What do you mean it isn't free? How do we as a community deal with the perception that everything is free for the taking when it comes to genealogy. From commercial databases, to freely stealing content from a blog or website, to being incensed when a genealogist charges for a webinar or syllabus. This is a no-holds barred look at why certain perceptions exist in the genealogy community and how they must change in order for the industry to move forward in the 21st century.
Thomas MaEntee wrote a great post on this subject today: Genealogy - What Do You Mean It Isn't Free?
I'm going to turn the topic at a different angle and dissect the word FREE.
Why should I pay for (insert name of genealogy product here) when I can get it for free?
FamilySearch isn't free. Someone is paying for that information be acquired, stored, preserved, digitized, and more. You may use it with no financial burden to you, but someone else is paying for your privilege.
Find-a-Grave isn't free. Someone is paying for the domain, servers and all that maintaining a massive website entails. That FREE picture you just got? A volunteer paid for that with time, gas money, and camera equipment.
Facebook isn't free. You pay for your use of this site by sharing your profile including your location, marital status, education, and all those countless "Likes" of pages with advertisers.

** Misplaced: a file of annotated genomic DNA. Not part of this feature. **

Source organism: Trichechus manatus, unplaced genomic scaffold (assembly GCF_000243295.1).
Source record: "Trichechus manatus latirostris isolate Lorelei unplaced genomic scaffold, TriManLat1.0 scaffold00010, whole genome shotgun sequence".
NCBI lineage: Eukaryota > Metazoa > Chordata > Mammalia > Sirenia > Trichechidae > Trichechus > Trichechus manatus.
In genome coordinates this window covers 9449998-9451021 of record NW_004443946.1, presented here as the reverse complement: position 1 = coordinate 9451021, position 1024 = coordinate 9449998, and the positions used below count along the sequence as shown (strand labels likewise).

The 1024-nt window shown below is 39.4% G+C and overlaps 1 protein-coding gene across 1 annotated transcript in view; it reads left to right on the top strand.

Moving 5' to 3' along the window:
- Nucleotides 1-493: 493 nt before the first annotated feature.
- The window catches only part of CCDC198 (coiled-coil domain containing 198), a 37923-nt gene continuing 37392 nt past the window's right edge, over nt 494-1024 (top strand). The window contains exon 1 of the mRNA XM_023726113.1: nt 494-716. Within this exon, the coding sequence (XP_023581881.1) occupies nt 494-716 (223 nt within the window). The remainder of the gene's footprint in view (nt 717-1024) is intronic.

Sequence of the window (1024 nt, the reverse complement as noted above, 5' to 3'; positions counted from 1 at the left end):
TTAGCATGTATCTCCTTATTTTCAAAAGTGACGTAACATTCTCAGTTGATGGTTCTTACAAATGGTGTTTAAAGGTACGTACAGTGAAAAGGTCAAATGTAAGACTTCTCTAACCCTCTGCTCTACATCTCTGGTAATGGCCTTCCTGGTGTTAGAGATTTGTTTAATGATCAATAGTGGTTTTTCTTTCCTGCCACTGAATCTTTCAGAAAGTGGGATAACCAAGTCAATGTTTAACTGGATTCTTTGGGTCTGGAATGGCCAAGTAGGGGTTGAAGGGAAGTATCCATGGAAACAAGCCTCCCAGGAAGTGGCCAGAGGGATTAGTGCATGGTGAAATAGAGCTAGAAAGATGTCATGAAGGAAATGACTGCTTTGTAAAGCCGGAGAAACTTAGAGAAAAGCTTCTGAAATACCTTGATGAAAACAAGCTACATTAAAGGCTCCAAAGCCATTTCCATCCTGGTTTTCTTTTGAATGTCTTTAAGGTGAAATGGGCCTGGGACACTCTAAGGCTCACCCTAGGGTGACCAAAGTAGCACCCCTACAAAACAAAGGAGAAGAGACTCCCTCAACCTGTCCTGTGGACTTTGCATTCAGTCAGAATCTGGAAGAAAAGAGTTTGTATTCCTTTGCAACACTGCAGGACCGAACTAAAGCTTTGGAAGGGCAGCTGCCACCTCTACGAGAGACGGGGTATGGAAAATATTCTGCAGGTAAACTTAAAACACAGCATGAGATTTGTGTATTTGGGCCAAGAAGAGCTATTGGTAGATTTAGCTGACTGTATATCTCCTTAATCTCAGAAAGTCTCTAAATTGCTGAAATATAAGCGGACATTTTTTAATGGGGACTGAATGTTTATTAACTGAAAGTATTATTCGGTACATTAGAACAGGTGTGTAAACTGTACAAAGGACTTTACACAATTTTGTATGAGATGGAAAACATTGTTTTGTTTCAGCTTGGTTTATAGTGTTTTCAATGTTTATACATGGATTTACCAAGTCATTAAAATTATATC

Blogger isn't free. You pay by having .blogspot.com in your URL and Powered by Blogger at the bottom of the page.
When you view a "free" webinar, someone somewhere (likely the speaker) has paid for your access through the creation of a presentation and all the countless non-billable hours it took to perfect.
Even your own volunteer time is given at a cost of whatever else you could be doing. This is a constant challenge with professionals who have to measure everything in billable hours.
Sorry to be a downer and put a price tag on everything, but genealogy isn't free. Someone always has to pay.
The good news is that genealogy is a marketplace and your wallet is a driving force. Because you have to pay for quality research, speakers, books and memberships, you can expect and demand good products. The genealogy market will respond to that and adjust to bring us only quality stuff.
When you get something for "free," be thankful and pay it forward. It is a gift, not a birthright. When asked to pay for a genealogy service, treat it like any other toy you may purchase.
Genealogy products, books, webinars and information are just like other items on the store shelf. You can choose to put them in your shopping cart (or not), but don't expect the cashier to give them to you for free.